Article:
Sunday, March 26, 2017

Rebel Rebel - Women's Wear Daily

Keanan Duffty is a bit of a rebel, so it’s no wonder his new book is titled “Rebel Rebel: Anti-Style.” By Jean E. Palmieri on August 17, 2009 Keanan Duffty is a bit of a rebel — a British-born musican-turned-fashion designer who counts David Bowie and Avril Lavigne among his clients — so it’s no wonder his new book is titled “Rebel Rebel: Anti-Style.” The 144-page book, coauthored by Paul Gorman and scheduled to be released on Sept. 8 by Universe Publishing, highlights the conversion of pop culture and fashion. From Elvis Presley and James Dean to Johnny Depp and Gwen Stefani, Duffty explores the “heritage and history” of such fashion staples as the T-shirt and leather jacket, and how they have inspired rebel style. “By its very nature,” Duffty pens in his introduction, “rebel style is indefinable. It’s like quicksilver: try and grasp it and it disappears. There is one certainty, however: those people who possess it…look as though they couldn’t care less what anyone else thinks of them or what they are wearing. They exude confidence and charm, drawing all eyes to them.” Take the ubiquitous T-shirt, Duffty added in an interview. “No one thinks of a T-shirt as rebellious today,” he said, “but it was outrageous when Brando wore it on screen.” And the white tuxedo jacket made famous by Humphrey Bogart was also adopted by Sid Vicious. Items like these, Duffty believes, “have become real talismans of style.” The book is broken down into chapters for specific apparel items — Jean Genie for denim, Vive Le Rock for T-shirts and hoodies, and Do the Do for hair, makeup and body art. “When you walk into vintage stores, there are different sections for tuxedos, prom dresses, etc.,” Duffty said. “We approached the book the same way.” And if Duffty and his partners at Oxford Collections are successful, there just might be a Rebel Rebel apparel collection sometime in the near future. Duffty had collaborated with Oxford Collections, a division of Li & Fung, on his Keanan Duffty for Target and Bowie by Keanan Duffty collections of men’s wear for Target. Mark Wolk, president of Oxford Collections, said of the book: “There’s something really terrific here — icons challenging the fashion status quo.” He said he’s in discussions “about how to leverage the title and create a brand.” Wolk said he sees a line that would be centered on tops and would sit adjacent to premium denim collections. “I think there’s a great opportunity for this brand in young men’s. I’m talking to midtier retailers now.” Although any apparel collection would come out after the book is released next month, Wolk said: “Our aim is not to rush to market, but this is a particularly enticing concept and we see it as something with legs.” To create buzz for the book, Duffty said there’s a Sirius radio show scheduled for Sept. 10 and his band, Slinky Vagabond, will play at John Varvatos’ Lower East Side store in the former CBGB’s in early October.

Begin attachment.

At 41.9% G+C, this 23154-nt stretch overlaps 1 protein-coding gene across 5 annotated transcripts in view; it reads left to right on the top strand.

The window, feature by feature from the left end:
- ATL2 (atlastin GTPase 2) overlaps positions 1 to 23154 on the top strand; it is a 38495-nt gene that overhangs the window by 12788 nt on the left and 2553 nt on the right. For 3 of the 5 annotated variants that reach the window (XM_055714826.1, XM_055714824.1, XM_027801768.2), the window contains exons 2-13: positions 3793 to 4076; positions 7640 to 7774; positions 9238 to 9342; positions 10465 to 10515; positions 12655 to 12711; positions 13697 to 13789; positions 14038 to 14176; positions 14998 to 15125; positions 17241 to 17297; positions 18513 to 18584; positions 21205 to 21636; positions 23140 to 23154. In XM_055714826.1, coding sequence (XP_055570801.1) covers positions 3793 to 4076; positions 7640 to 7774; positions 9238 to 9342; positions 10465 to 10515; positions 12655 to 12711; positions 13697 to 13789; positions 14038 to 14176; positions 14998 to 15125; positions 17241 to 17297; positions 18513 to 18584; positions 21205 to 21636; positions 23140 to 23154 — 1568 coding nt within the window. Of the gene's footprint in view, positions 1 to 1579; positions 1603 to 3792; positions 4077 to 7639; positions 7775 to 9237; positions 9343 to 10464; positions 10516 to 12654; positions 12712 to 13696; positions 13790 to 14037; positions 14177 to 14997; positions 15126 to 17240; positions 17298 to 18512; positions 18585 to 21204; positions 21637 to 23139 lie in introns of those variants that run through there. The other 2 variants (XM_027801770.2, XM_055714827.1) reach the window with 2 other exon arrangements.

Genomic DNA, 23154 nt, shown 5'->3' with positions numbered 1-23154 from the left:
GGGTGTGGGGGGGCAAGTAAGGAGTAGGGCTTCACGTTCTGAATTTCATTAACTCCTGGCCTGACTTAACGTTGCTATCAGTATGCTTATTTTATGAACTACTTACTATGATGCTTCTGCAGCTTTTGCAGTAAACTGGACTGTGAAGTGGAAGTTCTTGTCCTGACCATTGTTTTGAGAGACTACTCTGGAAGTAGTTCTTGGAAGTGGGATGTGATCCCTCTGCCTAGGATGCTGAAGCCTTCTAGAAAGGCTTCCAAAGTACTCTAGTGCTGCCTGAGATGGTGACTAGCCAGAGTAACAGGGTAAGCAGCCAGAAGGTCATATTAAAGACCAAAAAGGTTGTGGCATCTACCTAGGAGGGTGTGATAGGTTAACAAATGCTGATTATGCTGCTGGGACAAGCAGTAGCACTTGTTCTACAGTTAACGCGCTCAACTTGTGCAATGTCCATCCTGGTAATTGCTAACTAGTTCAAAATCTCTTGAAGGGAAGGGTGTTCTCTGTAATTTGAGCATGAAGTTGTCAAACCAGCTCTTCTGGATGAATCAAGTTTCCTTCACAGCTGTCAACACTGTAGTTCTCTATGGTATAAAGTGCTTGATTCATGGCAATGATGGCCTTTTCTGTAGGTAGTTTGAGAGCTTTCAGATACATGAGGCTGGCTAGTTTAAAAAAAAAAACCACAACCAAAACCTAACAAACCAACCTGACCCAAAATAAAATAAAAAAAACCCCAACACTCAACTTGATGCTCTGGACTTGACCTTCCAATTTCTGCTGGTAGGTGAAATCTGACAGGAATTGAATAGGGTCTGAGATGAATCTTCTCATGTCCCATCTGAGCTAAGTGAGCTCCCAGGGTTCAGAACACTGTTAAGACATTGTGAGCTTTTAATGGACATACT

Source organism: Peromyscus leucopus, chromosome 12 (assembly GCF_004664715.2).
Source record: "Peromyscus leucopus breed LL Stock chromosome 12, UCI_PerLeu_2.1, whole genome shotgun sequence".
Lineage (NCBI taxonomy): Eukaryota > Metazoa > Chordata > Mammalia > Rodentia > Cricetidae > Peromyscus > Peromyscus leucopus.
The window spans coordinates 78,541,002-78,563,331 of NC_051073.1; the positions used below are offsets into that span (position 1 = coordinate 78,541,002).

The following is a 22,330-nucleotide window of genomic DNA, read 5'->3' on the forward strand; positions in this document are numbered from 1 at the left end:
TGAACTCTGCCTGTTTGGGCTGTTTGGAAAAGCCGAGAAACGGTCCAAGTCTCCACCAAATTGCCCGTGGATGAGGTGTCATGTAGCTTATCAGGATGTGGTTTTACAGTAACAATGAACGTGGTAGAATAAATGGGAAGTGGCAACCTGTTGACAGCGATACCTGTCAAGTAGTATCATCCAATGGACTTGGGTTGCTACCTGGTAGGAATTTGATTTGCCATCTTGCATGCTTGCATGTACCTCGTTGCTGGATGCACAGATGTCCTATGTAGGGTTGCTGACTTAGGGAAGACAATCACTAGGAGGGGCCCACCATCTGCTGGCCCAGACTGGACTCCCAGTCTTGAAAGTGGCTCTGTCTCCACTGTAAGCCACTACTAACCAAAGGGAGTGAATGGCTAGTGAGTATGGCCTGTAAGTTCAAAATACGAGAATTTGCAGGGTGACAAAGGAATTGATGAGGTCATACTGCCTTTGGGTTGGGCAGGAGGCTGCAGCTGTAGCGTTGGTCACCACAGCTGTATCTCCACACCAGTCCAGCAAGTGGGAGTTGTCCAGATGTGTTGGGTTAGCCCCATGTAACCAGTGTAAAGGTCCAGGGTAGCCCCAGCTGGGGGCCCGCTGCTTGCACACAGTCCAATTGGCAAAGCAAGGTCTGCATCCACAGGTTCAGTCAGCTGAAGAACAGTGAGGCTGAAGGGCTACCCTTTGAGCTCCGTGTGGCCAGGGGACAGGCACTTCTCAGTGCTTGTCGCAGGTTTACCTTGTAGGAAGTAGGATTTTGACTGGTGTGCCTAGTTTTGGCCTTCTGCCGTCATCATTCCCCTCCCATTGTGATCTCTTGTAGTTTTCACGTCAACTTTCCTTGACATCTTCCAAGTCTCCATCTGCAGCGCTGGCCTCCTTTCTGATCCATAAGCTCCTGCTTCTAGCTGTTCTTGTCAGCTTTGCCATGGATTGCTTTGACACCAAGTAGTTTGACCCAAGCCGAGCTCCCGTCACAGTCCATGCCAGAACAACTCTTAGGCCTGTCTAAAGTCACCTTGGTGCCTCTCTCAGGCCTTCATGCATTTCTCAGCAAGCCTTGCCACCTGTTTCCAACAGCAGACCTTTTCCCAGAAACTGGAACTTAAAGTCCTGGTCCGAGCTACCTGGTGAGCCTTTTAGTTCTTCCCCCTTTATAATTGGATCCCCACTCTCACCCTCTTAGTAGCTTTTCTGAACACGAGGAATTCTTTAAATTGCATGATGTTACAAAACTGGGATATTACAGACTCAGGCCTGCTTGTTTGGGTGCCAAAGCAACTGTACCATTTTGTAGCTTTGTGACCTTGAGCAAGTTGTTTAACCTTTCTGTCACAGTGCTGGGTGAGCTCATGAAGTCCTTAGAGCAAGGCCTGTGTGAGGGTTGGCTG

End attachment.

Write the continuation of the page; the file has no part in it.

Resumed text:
Saturday, March 25, 2017

Former Sex Pistols base is given Grade II* listed status

HISTORIC ENGLAND Sex Pistols lead singer drew on the walls of one outbuilding when the band lived there in the 1970s. Graffiti drawn by Sex Pistols singer Johnny Rotten has helped a London building get Grade II* listed status. The property is one of two rare 17th Century townhouses in Denmark Street to be listed by the Department for Culture, Media and Sport. An outbuilding connected to one of the properties features graffiti on the walls drawn by Johnny Rotten. Last year, academics said the graffiti may be of greater significance than the discovery of early Beatles recordings. Rotten, born John Lydon and lead singer of Sex Pistols, wrote obscenities and drew caricatures on the walls after taking a dislike to a recent redecoration while the band were based there in the mid-1970s. Grade II* is the second highest category that buildings can be listed as - currently only 5.5% of listed buildings have the status. The buildings have been upgraded from Grade II after Historic England recommended they be protected for their cultural importance and well-preserved architectural detail. GraffitiImage copyrightHISTORIC ENGLAND Many of Rotten's drawings are obscenities and derogatory caricatures The properties are two of eight original buildings to survive on a street that was laid out between 1686 and 1691, Historic England said. Both have retained many of their original features such as panelling, cornices and staircases. Denmark Street is where Melody Maker magazine was founded in 1926, and in the 60s and 70s the area became central to the punk scene. Posy Metz, the listings adviser who assessed the buildings, said: "Punk is a really important part of our cultural history and including it in the listing is a way of recognising that. Tourism and heritage minister David Evennett said: "These 17th Century townhouses not only exhibit well-preserved architectural detail but helped nurture Soho's influence on the global music industry during the 60s and 70s. "I'm delighted to be granting further protection to these buildings which acted as a home and studio to the Sex Pistols."